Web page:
Patrick Sandoval’s Changeup Is a Whiff Machine

When you sit back and daydream about the perfect changeup, which one comes to mind? Do you think of Luis Castillo’s circle changeup, or maybe Gerrit Cole’s power change? Perhaps modern pitchers aren’t doing it for you and Trevor Hoffman has your favorite changeup. Regardless of what changeup takes shape in your imagination, there is always room for a new one to catch your fancy.

That’s Patrick Sandoval and his changeup is one of the nastiest pitches in baseball. I know that is quite the claim, but take a look at the best swinging strike rates for starting pitchers, broken down by individual pitch.

The Best Swing and Miss Pitches
Pitcher Pitch Type SwStr%
Jacob deGrom Slider 34.4%
Patrick Sandoval Changeup 31.9%
Shohei Ohtani Splitter 29.7%
Tyler Glasnow Curveball 29.0%
Kevin Gausman Splitter 27.4%
Clayton Kershaw Slider 26.7%
Shane Bieber Slider 24.7%
Robbie Ray Slider 24.2%
Max Scherzer Slider 24.0%
Shane McClanahan Slider 23.9%
SOURCE: Baseball Savant
Among starting pitchers with a minimum of 150 pitches thrown

Being sandwiched between two of the most supremely talented players in the game is no easy feat, not to mention the number of Cy Young awards and All-Stars appearances that comprise the rest of the list. In fact, Sandoval sticks out like a sore thumb as he’s nearly unheard of compared to these other pitchers. Sandoval has the best whiff inducing changeup in baseball this season and it’s not particularly close. The next best among starting pitchers is Brandon Woodruff’s changeup with a 23.0% SwStr%, or Raisel Iglesias’ changeup at 27.7%, if you are interested in relievers as well.

You could hardly be blamed for being unfamiliar with Sandoval, especially before this season. The 24-year-old has had a fairly slow introduction into the big leagues since debuting in 2019 and carried a career 5.33 ERA and 5.23 FIP heading into this season. He even found himself left off the Opening Day roster until injuries gave him an opportunity with the team in early May. On June 6, he had his breakout performance against the Mariners. In the start he compiled a career best 10 strikeouts along with a whopping 29.7% swinging strike rate on the night — the highest single game rate for any starter all year. The league average swinging strike rate is 11.5%, and even Jacob deGrom has only had a rate that high in a game once in his career (last September against the Phillies he had 35 whiffs on 108 pitches). It was the kind of performance that put Sandoval on the map, at least to this writer. Seventeen of his 30 whiffs came on his changeup, which he threw 36.6% of the time.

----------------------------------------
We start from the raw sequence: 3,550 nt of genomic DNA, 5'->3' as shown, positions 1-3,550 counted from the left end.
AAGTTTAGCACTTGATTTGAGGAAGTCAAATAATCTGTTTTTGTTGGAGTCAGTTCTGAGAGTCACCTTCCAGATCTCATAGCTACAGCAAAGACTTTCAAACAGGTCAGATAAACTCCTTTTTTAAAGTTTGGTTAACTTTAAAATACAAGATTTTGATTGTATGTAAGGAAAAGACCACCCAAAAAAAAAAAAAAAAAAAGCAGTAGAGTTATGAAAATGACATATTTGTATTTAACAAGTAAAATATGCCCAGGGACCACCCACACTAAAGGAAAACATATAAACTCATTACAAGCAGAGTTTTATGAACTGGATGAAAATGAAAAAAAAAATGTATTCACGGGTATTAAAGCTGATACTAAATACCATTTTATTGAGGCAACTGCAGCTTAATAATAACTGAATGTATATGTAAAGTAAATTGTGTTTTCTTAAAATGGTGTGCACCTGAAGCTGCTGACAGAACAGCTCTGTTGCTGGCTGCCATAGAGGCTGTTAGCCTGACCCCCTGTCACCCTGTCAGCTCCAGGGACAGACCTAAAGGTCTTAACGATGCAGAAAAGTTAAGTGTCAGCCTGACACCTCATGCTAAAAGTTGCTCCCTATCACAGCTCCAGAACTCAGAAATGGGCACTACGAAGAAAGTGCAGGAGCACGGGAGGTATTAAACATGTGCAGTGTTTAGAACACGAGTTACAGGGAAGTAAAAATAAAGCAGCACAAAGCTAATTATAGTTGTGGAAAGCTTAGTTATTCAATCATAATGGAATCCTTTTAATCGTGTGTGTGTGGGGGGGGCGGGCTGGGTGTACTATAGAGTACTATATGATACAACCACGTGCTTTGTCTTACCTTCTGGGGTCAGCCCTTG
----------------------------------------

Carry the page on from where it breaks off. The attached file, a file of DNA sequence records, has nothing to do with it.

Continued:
But his changeup has been great all season. Here’s how his changeup stacks up to the league average for changeups in a few key attributes.

Sandoval’s Changeup Vs. League Average Changeup
SwStr% GB% wOBA EV
Sandoval 31.9% 60.6% 0.180 84.9
League Average 14.5% 51.2% 0.288 86.0
SOURCE: Baseball Savant

Getting whiffs on a pitch is obviously good. Sandoval’s changeup is exceptional in that regard but it also gets an elite rate of grounders. He’s been able to keep the pitch off of hitter’s barrels and it’s made the pitch a huge weapon for him at a time when he’s cementing his role in the rotation with his overall performance.

Let’s take a closer look at the pitch to see how he’s using it and whether he’s changed anything to take it to it’s current level. We’ll start by acquainting ourselves with how he grips and releases the pitch.

Sandoval throws his changeup with a circle-change grip where his thumb and index finger come together on the side of the ball to give the middle and ring fingers the center stage. The added friction of the index and pinky finger on the side of the ball, as well as the grip being deeper down on the fingers, helps slow the pitch down without dropping arm speed. When closely watching the release, you’ll notice the ball is almost coming out on the side of his hand and his wrist turns over upon release as if he were throwing a screwball. This release gives the ball about a 10 o’clock spin coming out of his hand leading to the nasty arm-side movement you saw in the earlier GIF.

The changeup has been a very versatile pitch for Sandoval so far this season. Look at how his usage against righties has changed from last year.